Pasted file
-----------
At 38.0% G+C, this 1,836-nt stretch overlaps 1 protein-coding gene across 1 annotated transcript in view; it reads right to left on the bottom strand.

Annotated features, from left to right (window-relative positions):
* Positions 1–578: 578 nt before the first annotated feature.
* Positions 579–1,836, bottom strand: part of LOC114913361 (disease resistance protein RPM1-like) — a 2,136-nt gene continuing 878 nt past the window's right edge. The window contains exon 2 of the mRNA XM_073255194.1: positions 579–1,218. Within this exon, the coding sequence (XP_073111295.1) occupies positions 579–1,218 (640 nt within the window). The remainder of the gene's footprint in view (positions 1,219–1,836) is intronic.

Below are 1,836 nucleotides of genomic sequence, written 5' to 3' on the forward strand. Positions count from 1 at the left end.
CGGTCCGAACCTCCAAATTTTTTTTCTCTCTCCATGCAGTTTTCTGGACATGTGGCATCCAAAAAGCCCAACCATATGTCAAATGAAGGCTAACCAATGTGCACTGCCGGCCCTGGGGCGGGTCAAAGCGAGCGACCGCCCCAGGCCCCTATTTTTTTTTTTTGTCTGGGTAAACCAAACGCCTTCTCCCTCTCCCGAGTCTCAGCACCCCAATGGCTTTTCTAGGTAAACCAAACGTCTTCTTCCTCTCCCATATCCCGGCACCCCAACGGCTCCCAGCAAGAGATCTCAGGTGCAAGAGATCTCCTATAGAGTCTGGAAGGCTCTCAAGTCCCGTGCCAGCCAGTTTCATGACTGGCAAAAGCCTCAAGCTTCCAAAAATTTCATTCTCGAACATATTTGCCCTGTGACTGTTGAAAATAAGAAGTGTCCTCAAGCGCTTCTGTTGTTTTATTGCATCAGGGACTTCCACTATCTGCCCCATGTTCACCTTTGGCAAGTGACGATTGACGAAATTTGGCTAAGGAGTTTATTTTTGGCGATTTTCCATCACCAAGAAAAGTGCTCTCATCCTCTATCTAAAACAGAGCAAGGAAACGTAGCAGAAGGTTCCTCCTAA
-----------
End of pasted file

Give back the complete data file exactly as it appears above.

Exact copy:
At 38.0% G+C, this 1,836-nt stretch overlaps 1 protein-coding gene across 1 annotated transcript in view; it reads right to left on the bottom strand.

Annotated features, from left to right (window-relative positions):
* Positions 1–578: 578 nt before the first annotated feature.
* Positions 579–1,836, bottom strand: part of LOC114913361 (disease resistance protein RPM1-like) — a 2,136-nt gene continuing 878 nt past the window's right edge. The window contains exon 2 of the mRNA XM_073255194.1: positions 579–1,218. Within this exon, the coding sequence (XP_073111295.1) occupies positions 579–1,218 (640 nt within the window). The remainder of the gene's footprint in view (positions 1,219–1,836) is intronic.

Below are 1,836 nucleotides of genomic sequence, written 5' to 3' on the forward strand. Positions count from 1 at the left end.
CGGTCCGAACCTCCAAATTTTTTTTCTCTCTCCATGCAGTTTTCTGGACATGTGGCATCCAAAAAGCCCAACCATATGTCAAATGAAGGCTAACCAATGTGCACTGCCGGCCCTGGGGCGGGTCAAAGCGAGCGACCGCCCCAGGCCCCTATTTTTTTTTTTTGTCTGGGTAAACCAAACGCCTTCTCCCTCTCCCGAGTCTCAGCACCCCAATGGCTTTTCTAGGTAAACCAAACGTCTTCTTCCTCTCCCATATCCCGGCACCCCAACGGCTCCCAGCAAGAGATCTCAGGTGCAAGAGATCTCCTATAGAGTCTGGAAGGCTCTCAAGTCCCGTGCCAGCCAGTTTCATGACTGGCAAAAGCCTCAAGCTTCCAAAAATTTCATTCTCGAACATATTTGCCCTGTGACTGTTGAAAATAAGAAGTGTCCTCAAGCGCTTCTGTTGTTTTATTGCATCAGGGACTTCCACTATCTGCCCCATGTTCACCTTTGGCAAGTGACGATTGACGAAATTTGGCTAAGGAGTTTATTTTTGGCGATTTTCCATCACCAAGAAAAGTGCTCTCATCCTCTATCTAAAACAGAGCAAGGAAACGTAGCAGAAGGTTCCTCCTAA